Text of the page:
April 25, 2017
1.8 million employees in the public sector who have customer-facing roles will be expected to be able to speak fluent English to customers. The legal position for private companies wanting to introduce a similar requirement is less clear. How employers assess fluency can be controversial.
The Immigration Act 2016 came into force in December last year and introduced a Code of Practice for employers to follow with the intention to increase standards in order to meet “the public’s reasonable expectation to be able to speak English when accessing public services”.
Employers are free to decide what they need for roles in their own business, but they should not breach their duties under the Equality Act 2010 by discriminating against staff.
Some employers may think it important for all their staff have a perfect command of English, but imposing such a requirement is potentially discriminatory. The provision, criteria or practice (PCP) could disadvantage those whose first language is not English and so amount to indirect race discrimination unless the requirement can be objectively justified and is proportionate means of achieving a legitimate aim.
Practically, so long as someone’s English is good enough for them to carry out their duties, any requirement to have a better command of the language could lead to a complaint to an Employment Tribunal. This means that the same employer could have a variety of roles with different language requirements – such as working on reception to require a higher proficiency than roles which require minimal interaction in English, for example, cleaning roles.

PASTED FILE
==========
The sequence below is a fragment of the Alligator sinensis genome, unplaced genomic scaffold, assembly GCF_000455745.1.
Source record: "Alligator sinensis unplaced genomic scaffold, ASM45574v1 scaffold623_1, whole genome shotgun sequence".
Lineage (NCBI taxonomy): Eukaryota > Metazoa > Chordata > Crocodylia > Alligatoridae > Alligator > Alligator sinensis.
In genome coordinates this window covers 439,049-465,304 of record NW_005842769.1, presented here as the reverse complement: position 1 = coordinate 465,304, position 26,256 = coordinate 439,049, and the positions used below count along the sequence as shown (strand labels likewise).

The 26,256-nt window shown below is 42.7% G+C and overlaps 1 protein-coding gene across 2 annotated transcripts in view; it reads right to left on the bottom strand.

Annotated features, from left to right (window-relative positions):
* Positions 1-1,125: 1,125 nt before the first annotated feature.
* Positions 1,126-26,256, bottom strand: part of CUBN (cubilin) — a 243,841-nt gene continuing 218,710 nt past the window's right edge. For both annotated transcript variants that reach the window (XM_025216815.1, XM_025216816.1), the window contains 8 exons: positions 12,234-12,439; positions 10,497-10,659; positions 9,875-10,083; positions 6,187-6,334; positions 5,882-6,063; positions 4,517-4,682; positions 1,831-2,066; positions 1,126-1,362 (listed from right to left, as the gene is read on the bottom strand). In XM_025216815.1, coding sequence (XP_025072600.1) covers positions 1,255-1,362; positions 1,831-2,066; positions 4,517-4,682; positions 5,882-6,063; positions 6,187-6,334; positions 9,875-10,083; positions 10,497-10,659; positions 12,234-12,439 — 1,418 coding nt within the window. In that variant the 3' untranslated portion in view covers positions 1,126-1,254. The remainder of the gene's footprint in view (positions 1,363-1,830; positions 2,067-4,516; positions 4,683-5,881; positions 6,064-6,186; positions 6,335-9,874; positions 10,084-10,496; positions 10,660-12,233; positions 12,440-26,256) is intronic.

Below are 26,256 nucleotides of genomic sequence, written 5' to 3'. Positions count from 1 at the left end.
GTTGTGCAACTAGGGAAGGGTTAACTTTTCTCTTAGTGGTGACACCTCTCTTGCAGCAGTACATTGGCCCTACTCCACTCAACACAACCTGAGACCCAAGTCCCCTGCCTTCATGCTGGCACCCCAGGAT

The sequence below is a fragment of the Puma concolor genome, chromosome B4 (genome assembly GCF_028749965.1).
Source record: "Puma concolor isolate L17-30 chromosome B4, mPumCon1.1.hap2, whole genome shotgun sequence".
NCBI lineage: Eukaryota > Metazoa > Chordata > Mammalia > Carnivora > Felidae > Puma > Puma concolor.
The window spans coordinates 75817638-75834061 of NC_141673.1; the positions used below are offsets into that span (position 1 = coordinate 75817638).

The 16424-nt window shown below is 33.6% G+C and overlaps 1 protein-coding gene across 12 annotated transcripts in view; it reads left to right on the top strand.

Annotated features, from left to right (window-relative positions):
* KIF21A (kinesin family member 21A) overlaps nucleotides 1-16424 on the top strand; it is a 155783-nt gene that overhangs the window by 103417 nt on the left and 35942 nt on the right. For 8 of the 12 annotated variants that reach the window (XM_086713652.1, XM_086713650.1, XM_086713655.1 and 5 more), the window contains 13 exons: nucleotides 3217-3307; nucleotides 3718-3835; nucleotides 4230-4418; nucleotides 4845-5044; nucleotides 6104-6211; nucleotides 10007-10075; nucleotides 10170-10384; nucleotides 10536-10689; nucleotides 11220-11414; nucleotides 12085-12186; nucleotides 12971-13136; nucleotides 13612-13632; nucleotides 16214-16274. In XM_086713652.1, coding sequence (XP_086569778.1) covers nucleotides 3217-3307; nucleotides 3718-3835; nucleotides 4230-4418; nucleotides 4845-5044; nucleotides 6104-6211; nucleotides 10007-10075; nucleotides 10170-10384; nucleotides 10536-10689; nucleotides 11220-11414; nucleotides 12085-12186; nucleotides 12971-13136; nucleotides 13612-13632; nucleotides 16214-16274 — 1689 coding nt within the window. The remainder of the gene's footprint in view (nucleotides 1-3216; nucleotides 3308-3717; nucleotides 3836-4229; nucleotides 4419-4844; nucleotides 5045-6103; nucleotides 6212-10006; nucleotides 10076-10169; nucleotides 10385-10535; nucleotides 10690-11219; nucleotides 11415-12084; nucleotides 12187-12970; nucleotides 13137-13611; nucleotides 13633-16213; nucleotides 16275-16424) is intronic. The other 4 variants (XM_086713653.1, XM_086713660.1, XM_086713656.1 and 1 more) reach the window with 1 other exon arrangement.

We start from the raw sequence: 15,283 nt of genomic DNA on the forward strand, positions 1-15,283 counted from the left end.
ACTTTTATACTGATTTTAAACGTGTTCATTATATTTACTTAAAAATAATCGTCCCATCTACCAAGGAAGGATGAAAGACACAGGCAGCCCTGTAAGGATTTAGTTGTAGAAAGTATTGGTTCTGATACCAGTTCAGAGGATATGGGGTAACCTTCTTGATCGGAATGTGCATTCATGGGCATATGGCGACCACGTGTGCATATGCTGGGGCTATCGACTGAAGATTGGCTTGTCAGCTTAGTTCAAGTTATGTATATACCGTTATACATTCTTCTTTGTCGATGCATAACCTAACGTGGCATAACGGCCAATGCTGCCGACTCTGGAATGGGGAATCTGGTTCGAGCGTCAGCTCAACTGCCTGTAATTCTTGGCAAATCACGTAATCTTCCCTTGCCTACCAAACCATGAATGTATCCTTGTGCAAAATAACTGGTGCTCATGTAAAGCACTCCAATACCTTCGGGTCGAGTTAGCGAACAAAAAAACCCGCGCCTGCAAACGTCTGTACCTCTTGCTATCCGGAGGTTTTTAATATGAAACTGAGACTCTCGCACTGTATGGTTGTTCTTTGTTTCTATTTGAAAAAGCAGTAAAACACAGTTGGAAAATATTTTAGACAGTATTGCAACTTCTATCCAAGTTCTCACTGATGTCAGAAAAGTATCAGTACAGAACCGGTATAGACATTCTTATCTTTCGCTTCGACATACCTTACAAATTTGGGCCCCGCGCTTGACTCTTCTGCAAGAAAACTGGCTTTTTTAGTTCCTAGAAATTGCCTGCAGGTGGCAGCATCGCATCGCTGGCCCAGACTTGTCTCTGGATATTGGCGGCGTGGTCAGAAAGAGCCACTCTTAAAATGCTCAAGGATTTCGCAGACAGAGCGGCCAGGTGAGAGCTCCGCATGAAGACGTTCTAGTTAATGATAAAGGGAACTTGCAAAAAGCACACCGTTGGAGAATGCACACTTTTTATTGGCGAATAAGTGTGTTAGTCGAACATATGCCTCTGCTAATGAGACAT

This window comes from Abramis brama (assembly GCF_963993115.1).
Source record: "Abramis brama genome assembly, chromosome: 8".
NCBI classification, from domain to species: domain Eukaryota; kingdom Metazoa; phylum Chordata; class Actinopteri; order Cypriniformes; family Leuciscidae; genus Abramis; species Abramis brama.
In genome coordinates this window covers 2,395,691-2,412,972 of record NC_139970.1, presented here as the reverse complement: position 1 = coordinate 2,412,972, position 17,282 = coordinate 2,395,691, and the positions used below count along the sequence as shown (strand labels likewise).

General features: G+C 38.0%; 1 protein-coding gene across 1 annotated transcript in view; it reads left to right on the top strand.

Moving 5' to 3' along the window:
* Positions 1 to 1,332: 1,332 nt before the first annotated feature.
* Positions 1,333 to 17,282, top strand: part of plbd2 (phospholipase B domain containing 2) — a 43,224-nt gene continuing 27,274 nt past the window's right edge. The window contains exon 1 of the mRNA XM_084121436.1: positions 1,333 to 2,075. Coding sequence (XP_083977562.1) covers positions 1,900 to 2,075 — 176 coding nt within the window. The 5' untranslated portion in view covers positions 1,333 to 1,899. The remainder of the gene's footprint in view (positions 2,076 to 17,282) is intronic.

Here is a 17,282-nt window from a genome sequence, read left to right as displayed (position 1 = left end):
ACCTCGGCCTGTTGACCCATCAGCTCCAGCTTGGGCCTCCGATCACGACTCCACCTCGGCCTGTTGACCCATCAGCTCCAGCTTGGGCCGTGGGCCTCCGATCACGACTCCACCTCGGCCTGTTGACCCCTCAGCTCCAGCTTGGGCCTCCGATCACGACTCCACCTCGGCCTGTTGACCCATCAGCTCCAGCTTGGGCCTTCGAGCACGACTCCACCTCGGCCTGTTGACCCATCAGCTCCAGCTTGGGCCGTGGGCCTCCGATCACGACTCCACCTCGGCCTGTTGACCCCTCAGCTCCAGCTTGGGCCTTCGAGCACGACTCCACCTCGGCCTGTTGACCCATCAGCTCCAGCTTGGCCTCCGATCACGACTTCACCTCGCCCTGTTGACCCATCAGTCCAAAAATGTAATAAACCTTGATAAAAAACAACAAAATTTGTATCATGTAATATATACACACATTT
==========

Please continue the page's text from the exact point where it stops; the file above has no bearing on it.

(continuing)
Employers can easily face problems when trying to exercise control over what language is used in the workplace.
In 2010, an Employment Tribunal found that an employer directly discriminated against a Polish worker when instructing him not to speak Polish in the workplace Dziedziak v Future Electronics Ltd.
In 2015, the Employment Appeal Tribunal agreed that telling someone to only speak a particular language in the workplace could be discriminatory. Kelly v Covance Laboratories Ltd.
The Equality and Human Rights Commission Employment Code of Practice states: “Employers should make sure that any requirement involving the use of a particular language during or outside working hours, for example during work breaks, does not amount to unlawful discrimination”.
Conversely, Uber has become embroiled in a dispute with Transport for London and wants the rules applying to its drivers passing an English test to be relaxed. Rather than wanting their drivers to speak English, Uber is challenging TfL’s rule that their drivers pass a written English Test as part of the license application process which TfL say is in the public interest, namely the “safety, welfare and convenience of passengers.” Uber believe the ruling would put at least 33,000 drivers out of business.
TfL aside, just what the appropriate standard of English is will be something that each employer will need to determine on a role by role basis. Difficult decisions may have to be made about what degree of fluency is required and how this should be assessed.
Not all workplaces have a policy on language at work. Employers could be proud of the diversity of languages spoken by their workforce. For those with a policy requiring English to be spoken, unless their aim is legitimate or who go a step further and prohibit the speaking of another language at work, they run the risk of a costly discrimination claim.